Decades of humanism have slowly pushed the PCUSA right off its biblical and confessional foundation. In the face of such complete polarization and widespread abandonment of shared faith, any claim of meaningful connectedness is just hollow rhetoric.


The PUP report’s brand of “unity”, masquerading as oneness in Christ, is simply membership in a particular organization. Similar unity exists among Elks, UAW members, and the Flat Earth Society. It is the false invocation of Christian unity that allowed the TTF make this preposterous threat:

Christians cannot even entertain the notion of severing their ties with sisters and brothers in Christ without also placing themselves in severe jeopardy of being severed from Christ himself. (page 4)

This is theological baloney, of course, having no other purpose than to bolster the self-serving claim that to depart the PCUSA is to depart the Body of Christ. It seeks only to bind us with chains, not to unite us in a common identity in Christ.


The most pervasive thing binding us is property. It binds us through an obsolete and baseless trust clause. The trust clause is obsolete because the connections that once sustained it have long since been severed. It is baseless because the unity of shared faith and mission that once justified it is shattered. Is it even a “trust” clause in any meaningful sense of the word? Not if we examine the meaning of “trust”:

The second, legal definition derives from the presence of a relationship based on the first meaning. But does such a relationship exist throughout the PCUSA? Obviously not:

The connections are broken; unity is a ruse; the trust is gone. All that remains is a legal provision that the Stated Clerk and his minions want desperately to apply in civil courts.

Should a departing church contest the denomination’s claim? Yes, unequivocally. Our buildings, for the most part, are the product of faithful Christians who brought their tithes and offerings, their time and effort, their gifts and talents to serve God. They were not directed by the Bible or by the Holy Spirit to bring them to enrich the PCUSA.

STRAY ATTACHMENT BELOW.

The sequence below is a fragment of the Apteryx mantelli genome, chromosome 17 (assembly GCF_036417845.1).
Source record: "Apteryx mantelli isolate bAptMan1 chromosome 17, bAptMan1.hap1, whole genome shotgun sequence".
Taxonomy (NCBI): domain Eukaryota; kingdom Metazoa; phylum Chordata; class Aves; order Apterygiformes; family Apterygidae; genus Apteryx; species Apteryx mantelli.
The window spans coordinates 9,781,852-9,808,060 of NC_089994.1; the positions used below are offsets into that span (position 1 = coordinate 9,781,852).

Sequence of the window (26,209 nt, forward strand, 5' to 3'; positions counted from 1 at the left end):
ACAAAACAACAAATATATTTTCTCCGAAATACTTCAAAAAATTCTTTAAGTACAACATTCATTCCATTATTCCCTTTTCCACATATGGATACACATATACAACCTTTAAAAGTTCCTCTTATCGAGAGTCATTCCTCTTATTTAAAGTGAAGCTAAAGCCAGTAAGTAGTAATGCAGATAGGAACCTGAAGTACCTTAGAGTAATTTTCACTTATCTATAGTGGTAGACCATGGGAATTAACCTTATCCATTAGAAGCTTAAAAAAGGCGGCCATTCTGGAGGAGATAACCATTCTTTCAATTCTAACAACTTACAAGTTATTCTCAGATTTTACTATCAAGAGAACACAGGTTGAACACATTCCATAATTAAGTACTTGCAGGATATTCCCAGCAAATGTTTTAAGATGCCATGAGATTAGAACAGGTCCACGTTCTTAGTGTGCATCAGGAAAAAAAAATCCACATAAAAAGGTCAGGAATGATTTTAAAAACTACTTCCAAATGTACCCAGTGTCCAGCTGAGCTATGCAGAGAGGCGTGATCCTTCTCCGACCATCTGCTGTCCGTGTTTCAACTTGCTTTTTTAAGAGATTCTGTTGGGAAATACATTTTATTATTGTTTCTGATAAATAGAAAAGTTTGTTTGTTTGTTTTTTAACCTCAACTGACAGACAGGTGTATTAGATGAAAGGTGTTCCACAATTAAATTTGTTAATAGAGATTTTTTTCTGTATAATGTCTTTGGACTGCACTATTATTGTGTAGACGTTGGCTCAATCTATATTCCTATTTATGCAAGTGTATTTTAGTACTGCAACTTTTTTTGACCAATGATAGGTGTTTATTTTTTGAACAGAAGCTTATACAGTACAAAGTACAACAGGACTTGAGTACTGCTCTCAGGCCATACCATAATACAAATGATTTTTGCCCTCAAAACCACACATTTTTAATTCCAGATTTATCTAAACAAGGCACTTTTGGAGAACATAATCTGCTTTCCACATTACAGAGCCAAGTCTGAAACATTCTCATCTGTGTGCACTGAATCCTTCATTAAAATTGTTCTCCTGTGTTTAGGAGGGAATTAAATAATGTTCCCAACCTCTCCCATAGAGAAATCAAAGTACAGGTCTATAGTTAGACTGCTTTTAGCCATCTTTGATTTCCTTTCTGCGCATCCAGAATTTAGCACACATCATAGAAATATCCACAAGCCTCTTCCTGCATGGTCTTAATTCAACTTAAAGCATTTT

No, they brought them to enrich God’s kingdom on earth by facilitating Christ’s mission on earth. A church, convinced that the PCUSA has turned away from God’s kingdom and Christ’s mission, should not easily surrender the product of such faith and obedience. Members of such a church should not consider themselves bound by a clause that has lost its ethical and theological base.

Despite the Stated Clerk’s overbearing efforts to inject himself into the process, the dispute is between a departing church and the presbytery. In my mind, the only question is, how should a church engage the presbytery?

Toby Brown offers some wise insight into this question. There are two playbooks, he writes, that might be used, the Mammon playbook and the Jesus playbook. It seems to me the Stated Clerk has picked the Mammon playbook. As Peggy Hedden so aptly described it, what’s missing from Kirkpatrick’s playbook is “something of Jesus Christ”.

A departing church should assume that the presbytery is more interested in serving Jesus than Mammon and follow the Jesus playbook. If the presbytery decides to follow the Stated Clerk’s example and play by Mammon’s book, the church can justly and – righteously – oppose Mammon in whatever venue his servants choose.

Ultimately, of course, a departing church should be like Jesus, prepared and willing to lose. The chains – connectionalism and unity – are just an illusion; they no longer bind us. Our commitment to serve Jesus in whatever place he calls us – our building, a high school gym, a parking lot, will free us from our things.

That’s how we can lose these chains and things.